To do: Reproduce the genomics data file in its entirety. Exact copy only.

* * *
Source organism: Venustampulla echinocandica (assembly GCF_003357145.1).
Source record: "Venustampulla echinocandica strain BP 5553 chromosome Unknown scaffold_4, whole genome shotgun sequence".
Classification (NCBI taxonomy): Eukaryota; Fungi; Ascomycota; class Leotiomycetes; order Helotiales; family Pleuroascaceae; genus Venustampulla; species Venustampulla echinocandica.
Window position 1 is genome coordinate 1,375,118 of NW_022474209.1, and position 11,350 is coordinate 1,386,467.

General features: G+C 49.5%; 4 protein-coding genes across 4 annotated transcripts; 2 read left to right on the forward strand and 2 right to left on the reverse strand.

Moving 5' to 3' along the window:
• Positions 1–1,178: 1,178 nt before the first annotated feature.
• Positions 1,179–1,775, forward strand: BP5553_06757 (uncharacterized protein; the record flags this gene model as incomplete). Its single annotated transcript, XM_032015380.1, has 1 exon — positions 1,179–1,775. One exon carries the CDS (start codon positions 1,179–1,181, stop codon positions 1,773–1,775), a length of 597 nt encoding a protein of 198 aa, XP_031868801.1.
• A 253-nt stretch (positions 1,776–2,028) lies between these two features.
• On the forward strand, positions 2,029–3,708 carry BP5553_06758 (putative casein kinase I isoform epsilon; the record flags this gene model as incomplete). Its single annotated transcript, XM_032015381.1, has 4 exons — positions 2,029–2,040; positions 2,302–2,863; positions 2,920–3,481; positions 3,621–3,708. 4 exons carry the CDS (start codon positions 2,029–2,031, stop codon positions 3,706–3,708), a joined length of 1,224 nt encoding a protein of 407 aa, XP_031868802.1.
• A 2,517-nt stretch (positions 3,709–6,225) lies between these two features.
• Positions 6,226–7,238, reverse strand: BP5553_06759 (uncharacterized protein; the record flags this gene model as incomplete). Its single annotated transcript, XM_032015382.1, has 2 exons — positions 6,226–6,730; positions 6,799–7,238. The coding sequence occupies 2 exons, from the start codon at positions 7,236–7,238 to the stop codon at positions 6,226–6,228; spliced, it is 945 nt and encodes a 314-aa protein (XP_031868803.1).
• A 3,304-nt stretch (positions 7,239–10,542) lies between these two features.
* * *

Source organism: Venustampulla echinocandica (assembly GCF_003357145.1).
Source record: "Venustampulla echinocandica strain BP 5553 chromosome Unknown scaffold_4, whole genome shotgun sequence".
Classification (NCBI taxonomy): Eukaryota; Fungi; Ascomycota; class Leotiomycetes; order Helotiales; family Pleuroascaceae; genus Venustampulla; species Venustampulla echinocandica.
Window position 1 is genome coordinate 1,375,118 of NW_022474209.1, and position 11,350 is coordinate 1,386,467.

General features: G+C 49.5%; 4 protein-coding genes across 4 annotated transcripts; 2 read left to right on the forward strand and 2 right to left on the reverse strand.

Moving 5' to 3' along the window:
• Positions 1–1,178: 1,178 nt before the first annotated feature.
• Positions 1,179–1,775, forward strand: BP5553_06757 (uncharacterized protein; the record flags this gene model as incomplete). Its single annotated transcript, XM_032015380.1, has 1 exon — positions 1,179–1,775. One exon carries the CDS (start codon positions 1,179–1,181, stop codon positions 1,773–1,775), a length of 597 nt encoding a protein of 198 aa, XP_031868801.1.
• A 253-nt stretch (positions 1,776–2,028) lies between these two features.
• On the forward strand, positions 2,029–3,708 carry BP5553_06758 (putative casein kinase I isoform epsilon; the record flags this gene model as incomplete). Its single annotated transcript, XM_032015381.1, has 4 exons — positions 2,029–2,040; positions 2,302–2,863; positions 2,920–3,481; positions 3,621–3,708. 4 exons carry the CDS (start codon positions 2,029–2,031, stop codon positions 3,706–3,708), a joined length of 1,224 nt encoding a protein of 407 aa, XP_031868802.1.
• A 2,517-nt stretch (positions 3,709–6,225) lies between these two features.
• Positions 6,226–7,238, reverse strand: BP5553_06759 (uncharacterized protein; the record flags this gene model as incomplete). Its single annotated transcript, XM_032015382.1, has 2 exons — positions 6,226–6,730; positions 6,799–7,238. The coding sequence occupies 2 exons, from the start codon at positions 7,236–7,238 to the stop codon at positions 6,226–6,228; spliced, it is 945 nt and encodes a 314-aa protein (XP_031868803.1).
• A 3,304-nt stretch (positions 7,239–10,542) lies between these two features.